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Hailstone Shapes

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  • 1 Department of Meteorology and Atmospheric Science, The Pennsylvania State University, University Park, Pennsylvania
  • | 2 Insurance Institute for Business and Home Safety, Richburg, South Carolina
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Abstract

Hailstone growth results in a variety of hailstone shapes. These shapes hold implications for modeling of hail processes, hailstone fall behaviors including fall speeds, and remote sensing signatures of hail. This study is an in-depth analysis of natural hailstone shapes, using a large dataset of hailstones collected in the field over a 6-yr period. These data come from manual measurements with digital calipers and three-dimensional infrared laser scans. Hailstones tend to have an ellipsoidal geometry with minor-to-major axis ratios ranging from 0.4 to 0.8, and intermediate-to-major axis ratios between 0.8 and 1.0. These suggest hailstones are better represented as triaxial ellipsoids as opposed to spheres or spheroids, which is commonly assumed. The laser scans allow for precise sphericity measurements, for the first time. Hailstones become increasingly nonspherical with increasing maximum dimension, with a typical range of sphericity values of 0.57 to 0.99. These sphericity values were used to estimate the drag coefficient, which was found to have a typical range of 0.5 to over 0.9. Hailstone maximum dimension tends to be 20%–50% larger than the equivalent-volume spherical diameter. As a step toward understanding and quantifying hailstone shapes, this study may aid in better parameterizations of hail in models and remote sensing hail detection and sizing algorithms.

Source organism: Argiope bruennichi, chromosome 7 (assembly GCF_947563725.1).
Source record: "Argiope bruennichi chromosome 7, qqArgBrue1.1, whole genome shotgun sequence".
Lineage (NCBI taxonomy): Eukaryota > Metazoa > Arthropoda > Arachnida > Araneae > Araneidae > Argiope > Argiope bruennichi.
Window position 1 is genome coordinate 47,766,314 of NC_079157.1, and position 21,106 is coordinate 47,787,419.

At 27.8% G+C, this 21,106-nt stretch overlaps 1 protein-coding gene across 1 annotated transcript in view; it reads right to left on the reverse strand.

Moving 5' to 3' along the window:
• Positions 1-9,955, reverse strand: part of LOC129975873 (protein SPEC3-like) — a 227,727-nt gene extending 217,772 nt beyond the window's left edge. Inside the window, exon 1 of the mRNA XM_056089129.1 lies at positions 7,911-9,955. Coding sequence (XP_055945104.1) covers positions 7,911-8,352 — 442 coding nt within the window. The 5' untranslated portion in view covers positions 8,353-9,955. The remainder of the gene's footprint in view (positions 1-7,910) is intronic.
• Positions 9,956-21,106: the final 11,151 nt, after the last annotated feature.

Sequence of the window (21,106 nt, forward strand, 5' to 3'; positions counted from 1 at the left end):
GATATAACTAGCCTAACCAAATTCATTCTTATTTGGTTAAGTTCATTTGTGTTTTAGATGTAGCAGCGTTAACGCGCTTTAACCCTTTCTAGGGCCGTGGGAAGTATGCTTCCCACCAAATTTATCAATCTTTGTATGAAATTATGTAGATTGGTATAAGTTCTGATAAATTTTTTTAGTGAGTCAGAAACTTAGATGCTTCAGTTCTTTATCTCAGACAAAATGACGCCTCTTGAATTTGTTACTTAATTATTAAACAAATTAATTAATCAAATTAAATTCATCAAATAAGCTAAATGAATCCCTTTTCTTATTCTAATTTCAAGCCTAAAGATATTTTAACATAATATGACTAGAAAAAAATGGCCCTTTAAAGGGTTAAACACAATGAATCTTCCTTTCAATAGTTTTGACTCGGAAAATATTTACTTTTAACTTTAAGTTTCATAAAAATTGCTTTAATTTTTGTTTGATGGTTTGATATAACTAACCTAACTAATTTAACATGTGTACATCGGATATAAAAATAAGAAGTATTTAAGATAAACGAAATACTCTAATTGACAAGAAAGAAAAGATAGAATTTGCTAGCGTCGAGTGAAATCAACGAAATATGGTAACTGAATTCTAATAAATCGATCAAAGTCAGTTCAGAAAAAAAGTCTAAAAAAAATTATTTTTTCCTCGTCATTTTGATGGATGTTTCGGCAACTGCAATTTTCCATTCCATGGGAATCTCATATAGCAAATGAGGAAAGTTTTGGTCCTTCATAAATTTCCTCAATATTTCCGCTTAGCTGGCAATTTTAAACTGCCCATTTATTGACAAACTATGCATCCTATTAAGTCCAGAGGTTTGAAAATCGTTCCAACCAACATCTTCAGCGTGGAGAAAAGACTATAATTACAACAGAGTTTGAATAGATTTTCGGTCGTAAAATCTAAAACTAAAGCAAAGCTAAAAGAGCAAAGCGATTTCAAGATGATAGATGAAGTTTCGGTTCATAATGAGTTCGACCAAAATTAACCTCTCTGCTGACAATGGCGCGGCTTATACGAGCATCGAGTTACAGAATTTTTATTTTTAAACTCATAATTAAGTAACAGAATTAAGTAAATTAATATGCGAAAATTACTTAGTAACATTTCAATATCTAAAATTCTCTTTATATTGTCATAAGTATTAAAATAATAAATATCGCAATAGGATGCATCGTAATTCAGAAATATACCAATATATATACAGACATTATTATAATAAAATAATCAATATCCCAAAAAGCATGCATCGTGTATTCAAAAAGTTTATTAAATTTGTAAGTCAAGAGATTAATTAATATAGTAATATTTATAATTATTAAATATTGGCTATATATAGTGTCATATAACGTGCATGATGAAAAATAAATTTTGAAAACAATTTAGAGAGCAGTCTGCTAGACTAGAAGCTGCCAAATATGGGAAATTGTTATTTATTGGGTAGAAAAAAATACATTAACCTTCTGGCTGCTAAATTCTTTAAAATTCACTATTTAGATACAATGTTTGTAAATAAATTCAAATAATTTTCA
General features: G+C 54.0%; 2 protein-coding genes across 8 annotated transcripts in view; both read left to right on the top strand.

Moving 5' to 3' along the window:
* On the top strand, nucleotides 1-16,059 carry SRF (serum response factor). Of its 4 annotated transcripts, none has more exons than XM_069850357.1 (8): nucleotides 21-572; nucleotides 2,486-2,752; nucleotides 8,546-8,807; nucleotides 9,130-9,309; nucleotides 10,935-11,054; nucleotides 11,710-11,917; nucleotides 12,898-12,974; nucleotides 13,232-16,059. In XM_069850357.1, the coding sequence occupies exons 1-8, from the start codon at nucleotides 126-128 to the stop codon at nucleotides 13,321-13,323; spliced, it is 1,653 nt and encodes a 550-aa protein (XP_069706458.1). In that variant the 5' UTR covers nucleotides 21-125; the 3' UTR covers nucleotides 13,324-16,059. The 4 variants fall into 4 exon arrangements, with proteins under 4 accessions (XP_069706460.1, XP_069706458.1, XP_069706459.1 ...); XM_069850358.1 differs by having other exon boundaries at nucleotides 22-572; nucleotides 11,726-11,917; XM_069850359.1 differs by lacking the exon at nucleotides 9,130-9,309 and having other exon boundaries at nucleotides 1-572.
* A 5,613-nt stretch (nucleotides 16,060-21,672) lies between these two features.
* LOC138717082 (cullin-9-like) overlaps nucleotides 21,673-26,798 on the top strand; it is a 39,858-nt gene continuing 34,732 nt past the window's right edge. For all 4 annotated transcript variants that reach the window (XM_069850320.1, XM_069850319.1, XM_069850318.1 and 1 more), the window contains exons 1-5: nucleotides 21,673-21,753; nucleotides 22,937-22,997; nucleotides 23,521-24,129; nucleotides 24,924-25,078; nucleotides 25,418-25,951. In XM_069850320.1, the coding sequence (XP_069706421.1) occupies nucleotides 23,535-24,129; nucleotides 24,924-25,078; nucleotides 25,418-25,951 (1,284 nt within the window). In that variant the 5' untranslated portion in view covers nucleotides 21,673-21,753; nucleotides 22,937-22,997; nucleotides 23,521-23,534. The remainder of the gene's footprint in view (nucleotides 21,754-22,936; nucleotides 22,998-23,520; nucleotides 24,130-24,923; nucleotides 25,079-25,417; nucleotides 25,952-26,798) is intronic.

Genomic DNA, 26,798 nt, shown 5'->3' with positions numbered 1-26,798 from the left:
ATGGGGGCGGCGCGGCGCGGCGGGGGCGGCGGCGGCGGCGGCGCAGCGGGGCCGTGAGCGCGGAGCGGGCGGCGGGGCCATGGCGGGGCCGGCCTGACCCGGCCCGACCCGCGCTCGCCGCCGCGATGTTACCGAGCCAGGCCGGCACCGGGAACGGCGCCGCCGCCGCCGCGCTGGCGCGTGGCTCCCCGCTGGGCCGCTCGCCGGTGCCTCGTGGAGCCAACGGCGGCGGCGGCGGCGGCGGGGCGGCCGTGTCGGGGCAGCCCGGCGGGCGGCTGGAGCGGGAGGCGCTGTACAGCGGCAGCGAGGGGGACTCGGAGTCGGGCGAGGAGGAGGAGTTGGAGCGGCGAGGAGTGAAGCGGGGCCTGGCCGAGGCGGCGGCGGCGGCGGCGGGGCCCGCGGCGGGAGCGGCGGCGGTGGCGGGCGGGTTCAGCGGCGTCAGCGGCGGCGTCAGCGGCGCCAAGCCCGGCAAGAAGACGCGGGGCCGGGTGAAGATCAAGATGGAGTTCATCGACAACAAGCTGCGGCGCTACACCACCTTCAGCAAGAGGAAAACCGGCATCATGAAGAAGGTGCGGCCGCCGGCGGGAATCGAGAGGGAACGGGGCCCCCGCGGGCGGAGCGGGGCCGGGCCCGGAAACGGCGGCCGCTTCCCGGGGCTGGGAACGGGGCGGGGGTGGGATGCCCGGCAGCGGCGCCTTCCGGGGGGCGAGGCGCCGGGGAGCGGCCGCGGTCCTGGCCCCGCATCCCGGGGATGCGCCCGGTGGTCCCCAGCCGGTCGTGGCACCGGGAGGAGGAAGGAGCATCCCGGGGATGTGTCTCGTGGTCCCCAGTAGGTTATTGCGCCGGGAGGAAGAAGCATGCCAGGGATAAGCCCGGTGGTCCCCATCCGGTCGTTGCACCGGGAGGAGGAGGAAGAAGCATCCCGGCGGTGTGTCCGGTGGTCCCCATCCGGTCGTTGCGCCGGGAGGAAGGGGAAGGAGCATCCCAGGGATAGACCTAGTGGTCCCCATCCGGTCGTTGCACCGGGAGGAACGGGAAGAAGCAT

© 2021 American Meteorological Society. For information regarding reuse of this content and general copyright information, consult the AMS Copyright Policy (www.ametsoc.org/PUBSReuseLicenses).

Corresponding author: Matthew R. Kumjian, kumjian@psu.edu

Abstract

Hailstone growth results in a variety of hailstone shapes. These shapes hold implications for modeling of hail processes, hailstone fall behaviors including fall speeds, and remote sensing signatures of hail. This study is an in-depth analysis of natural hailstone shapes, using a large dataset of hailstones collected in the field over a 6-yr period. These data come from manual measurements with digital calipers and three-dimensional infrared laser scans. Hailstones tend to have an ellipsoidal geometry with minor-to-major axis ratios ranging from 0.4 to 0.8, and intermediate-to-major axis ratios between 0.8 and 1.0. These suggest hailstones are better represented as triaxial ellipsoids as opposed to spheres or spheroids, which is commonly assumed. The laser scans allow for precise sphericity measurements, for the first time. Hailstones become increasingly nonspherical with increasing maximum dimension, with a typical range of sphericity values of 0.57 to 0.99. These sphericity values were used to estimate the drag coefficient, which was found to have a typical range of 0.5 to over 0.9. Hailstone maximum dimension tends to be 20%–50% larger than the equivalent-volume spherical diameter. As a step toward understanding and quantifying hailstone shapes, this study may aid in better parameterizations of hail in models and remote sensing hail detection and sizing algorithms.

© 2021 American Meteorological Society. For information regarding reuse of this content and general copyright information, consult the AMS Copyright Policy (www.ametsoc.org/PUBSReuseLicenses).

Corresponding author: Matthew R. Kumjian, kumjian@psu.edu
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